The hippocampus plays an essential role in the process of encoding working memory into long-term memory, an important aspect of learning. Multiple studies demonstrate that damage to the hippocampus produces learning deficits similar to those seen in learning disabilities, age-related memory loss, Alzheimer's disease, alcohol-related amnesic syndromes, and other amnesic syndromes. Although extensively studied, the mechanisms of neural encoding remain mysterious. Examining individual neurons has proven useful in better understanding this process. However, many studies confound learning and behavioral issues, making it hard to dissociate activity specific for learning. For this reason, a model that differentiates neural activity associated with learning is necessary for advancing our understanding of the hippocampus. In addition, we are interested in knowing how ethanol produces learning deficits by disrupting neural activity within the hippocampus. Using an animal model, the objective of this project is to: 1) characterize neural activity while subjects respond n a non-spatial operant learning procedure, 2) investigate the neural activity associated with learning by examining the information communication rate and phase shifts in neural unit activity, and 3) investigate the effects produced by ethanol administration. The operant learning procedure allows for both task-related neural activity and nonspecific behavioral effects to be differentiated from learning, as subject learn a new task and perform a previously learned task within the same test setting. To further examine the process of learning, information theory will be applied to estimate the amount of information being communicated by neurons. We hypothesize that the amount of information communicated by neurons recorded in the hippocampus during a learning task is higher than observed during a previously learned task and that the information rate during both tasks decreases when subjects are exposed to ethanol. Additionally, we will characterize shifts in the phase of neural unit activity within the hippocampal theta rhythm cycle. We hypothesize that a phase shift to an earlier time in the theta rhythm occurs as subjects learn to responds during the operant procedure and that phase shifts are disrupted when subjects are exposed to ethanol. Together, these aims will provide novel insight into the role of the hippocampus during learning and the effects of ethanol on learning. A better understanding will also shed light on the mechanisms responsible for producing deficits in learning, and will aide in the development of therapies aimed at attenuating organic or drug-induced learning deficits.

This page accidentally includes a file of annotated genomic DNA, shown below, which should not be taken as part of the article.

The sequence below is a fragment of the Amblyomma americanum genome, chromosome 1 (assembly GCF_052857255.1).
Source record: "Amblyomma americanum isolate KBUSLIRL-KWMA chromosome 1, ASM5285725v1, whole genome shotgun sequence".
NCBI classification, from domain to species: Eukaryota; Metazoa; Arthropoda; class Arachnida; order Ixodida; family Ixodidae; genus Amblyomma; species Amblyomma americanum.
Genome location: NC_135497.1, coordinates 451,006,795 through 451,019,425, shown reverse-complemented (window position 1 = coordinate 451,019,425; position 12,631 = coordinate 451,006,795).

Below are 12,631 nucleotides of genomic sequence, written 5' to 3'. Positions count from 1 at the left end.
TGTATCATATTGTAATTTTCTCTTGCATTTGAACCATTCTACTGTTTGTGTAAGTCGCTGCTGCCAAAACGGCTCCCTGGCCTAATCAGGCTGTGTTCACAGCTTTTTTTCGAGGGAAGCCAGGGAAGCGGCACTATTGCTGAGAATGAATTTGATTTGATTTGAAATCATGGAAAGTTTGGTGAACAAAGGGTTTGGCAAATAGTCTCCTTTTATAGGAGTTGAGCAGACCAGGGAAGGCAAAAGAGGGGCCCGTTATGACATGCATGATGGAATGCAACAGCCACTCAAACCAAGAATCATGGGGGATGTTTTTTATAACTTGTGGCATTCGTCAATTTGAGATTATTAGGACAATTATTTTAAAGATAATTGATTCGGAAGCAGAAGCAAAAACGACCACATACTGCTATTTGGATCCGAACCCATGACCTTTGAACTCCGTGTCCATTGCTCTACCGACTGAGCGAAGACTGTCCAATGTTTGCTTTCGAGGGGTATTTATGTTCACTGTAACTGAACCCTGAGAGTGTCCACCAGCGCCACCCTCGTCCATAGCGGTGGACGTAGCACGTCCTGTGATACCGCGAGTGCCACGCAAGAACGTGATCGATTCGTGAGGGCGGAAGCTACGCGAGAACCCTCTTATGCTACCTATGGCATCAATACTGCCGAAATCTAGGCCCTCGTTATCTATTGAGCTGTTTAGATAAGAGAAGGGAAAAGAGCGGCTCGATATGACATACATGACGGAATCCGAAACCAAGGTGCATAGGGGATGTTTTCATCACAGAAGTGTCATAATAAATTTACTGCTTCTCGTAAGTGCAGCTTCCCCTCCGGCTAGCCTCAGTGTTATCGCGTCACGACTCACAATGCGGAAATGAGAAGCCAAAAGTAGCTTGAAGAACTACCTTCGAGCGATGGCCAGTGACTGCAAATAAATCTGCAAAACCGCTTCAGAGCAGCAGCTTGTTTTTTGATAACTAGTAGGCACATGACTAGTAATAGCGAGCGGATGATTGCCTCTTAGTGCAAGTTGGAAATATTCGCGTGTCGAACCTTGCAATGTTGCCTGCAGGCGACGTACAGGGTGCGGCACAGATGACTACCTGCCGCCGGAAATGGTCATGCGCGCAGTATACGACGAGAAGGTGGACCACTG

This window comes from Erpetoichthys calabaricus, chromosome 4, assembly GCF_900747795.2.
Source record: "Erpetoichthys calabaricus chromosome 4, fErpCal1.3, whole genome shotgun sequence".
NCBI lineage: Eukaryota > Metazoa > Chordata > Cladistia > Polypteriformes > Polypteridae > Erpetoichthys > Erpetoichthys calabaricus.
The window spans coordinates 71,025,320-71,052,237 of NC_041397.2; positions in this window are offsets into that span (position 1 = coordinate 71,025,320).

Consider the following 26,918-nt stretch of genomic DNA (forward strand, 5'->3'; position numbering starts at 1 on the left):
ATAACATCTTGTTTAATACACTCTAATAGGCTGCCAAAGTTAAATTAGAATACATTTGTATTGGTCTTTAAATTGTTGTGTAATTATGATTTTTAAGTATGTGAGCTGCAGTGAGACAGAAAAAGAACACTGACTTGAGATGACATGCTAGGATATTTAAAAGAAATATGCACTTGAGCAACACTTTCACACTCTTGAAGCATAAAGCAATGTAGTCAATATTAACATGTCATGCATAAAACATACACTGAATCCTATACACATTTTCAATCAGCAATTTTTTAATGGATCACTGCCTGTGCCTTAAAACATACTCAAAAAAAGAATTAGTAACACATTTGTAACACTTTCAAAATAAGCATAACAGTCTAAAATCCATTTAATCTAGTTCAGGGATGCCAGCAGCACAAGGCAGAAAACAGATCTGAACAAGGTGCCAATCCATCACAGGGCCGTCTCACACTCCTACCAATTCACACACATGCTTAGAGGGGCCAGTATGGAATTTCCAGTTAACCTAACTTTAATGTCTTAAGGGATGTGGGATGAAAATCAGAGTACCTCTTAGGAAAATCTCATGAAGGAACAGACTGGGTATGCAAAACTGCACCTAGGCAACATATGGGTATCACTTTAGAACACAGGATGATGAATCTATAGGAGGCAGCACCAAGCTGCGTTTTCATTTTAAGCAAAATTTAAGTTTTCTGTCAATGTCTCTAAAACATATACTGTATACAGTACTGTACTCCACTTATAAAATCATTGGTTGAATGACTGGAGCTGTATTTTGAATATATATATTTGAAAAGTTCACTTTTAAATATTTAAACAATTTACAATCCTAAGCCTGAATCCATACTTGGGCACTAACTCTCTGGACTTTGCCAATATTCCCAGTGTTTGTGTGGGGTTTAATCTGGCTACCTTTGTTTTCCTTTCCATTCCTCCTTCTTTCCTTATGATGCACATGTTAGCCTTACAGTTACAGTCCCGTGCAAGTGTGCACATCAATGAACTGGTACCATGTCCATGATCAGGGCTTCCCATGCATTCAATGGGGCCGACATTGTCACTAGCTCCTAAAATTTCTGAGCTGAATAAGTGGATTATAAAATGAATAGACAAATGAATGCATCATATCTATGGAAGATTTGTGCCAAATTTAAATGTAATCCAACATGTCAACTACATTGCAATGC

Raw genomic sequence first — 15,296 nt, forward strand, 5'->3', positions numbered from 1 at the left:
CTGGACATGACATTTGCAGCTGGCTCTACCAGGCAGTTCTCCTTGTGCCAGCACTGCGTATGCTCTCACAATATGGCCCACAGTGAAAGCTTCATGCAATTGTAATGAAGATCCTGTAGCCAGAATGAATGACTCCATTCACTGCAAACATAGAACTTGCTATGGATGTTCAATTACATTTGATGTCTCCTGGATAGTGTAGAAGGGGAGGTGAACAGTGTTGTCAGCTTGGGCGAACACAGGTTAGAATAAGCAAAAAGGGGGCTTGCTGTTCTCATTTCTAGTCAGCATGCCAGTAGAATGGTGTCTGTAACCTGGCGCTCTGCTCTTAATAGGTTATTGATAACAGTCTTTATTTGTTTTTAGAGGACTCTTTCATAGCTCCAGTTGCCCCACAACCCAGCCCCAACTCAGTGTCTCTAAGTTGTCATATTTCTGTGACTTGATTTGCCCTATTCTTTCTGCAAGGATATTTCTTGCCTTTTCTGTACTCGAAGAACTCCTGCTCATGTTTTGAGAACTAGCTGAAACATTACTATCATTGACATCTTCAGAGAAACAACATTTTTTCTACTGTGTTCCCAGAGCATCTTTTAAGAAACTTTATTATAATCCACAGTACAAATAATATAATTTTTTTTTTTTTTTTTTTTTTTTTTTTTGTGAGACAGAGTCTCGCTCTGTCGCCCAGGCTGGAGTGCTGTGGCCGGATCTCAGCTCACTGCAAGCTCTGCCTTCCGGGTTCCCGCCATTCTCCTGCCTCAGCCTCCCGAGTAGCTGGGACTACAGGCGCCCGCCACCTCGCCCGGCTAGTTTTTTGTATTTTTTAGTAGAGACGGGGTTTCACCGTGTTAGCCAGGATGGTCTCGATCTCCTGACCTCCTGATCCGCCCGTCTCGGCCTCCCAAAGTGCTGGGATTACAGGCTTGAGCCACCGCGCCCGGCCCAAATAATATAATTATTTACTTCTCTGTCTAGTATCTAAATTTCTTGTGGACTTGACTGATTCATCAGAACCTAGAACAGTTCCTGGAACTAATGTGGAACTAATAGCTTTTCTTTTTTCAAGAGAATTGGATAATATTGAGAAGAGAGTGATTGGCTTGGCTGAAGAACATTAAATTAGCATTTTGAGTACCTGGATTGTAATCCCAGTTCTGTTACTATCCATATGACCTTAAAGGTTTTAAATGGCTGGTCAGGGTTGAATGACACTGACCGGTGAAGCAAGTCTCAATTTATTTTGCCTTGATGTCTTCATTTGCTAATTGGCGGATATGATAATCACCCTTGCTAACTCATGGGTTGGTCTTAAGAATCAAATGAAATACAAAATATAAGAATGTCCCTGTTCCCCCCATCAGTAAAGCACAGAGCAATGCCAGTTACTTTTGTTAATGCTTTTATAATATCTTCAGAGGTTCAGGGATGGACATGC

The ability to learn is a vital mental process, and the hippocampus is known to play an essential role in the encoding of experience. Research has demonstrated that damage to the hippocampus produces learning and memory deficits similar to those seen in learning disabilities, age-related memory loss, Alzheimer's disease, alcohol-related amnesic syndromes, and other amnesic syndromes. A better understanding of the mechanisms occurring within the hippocampus that comprise learning would be a fundamental advancement in scientific knowledge and aid in the development of novel therapeutic approaches for the treatment of these conditions.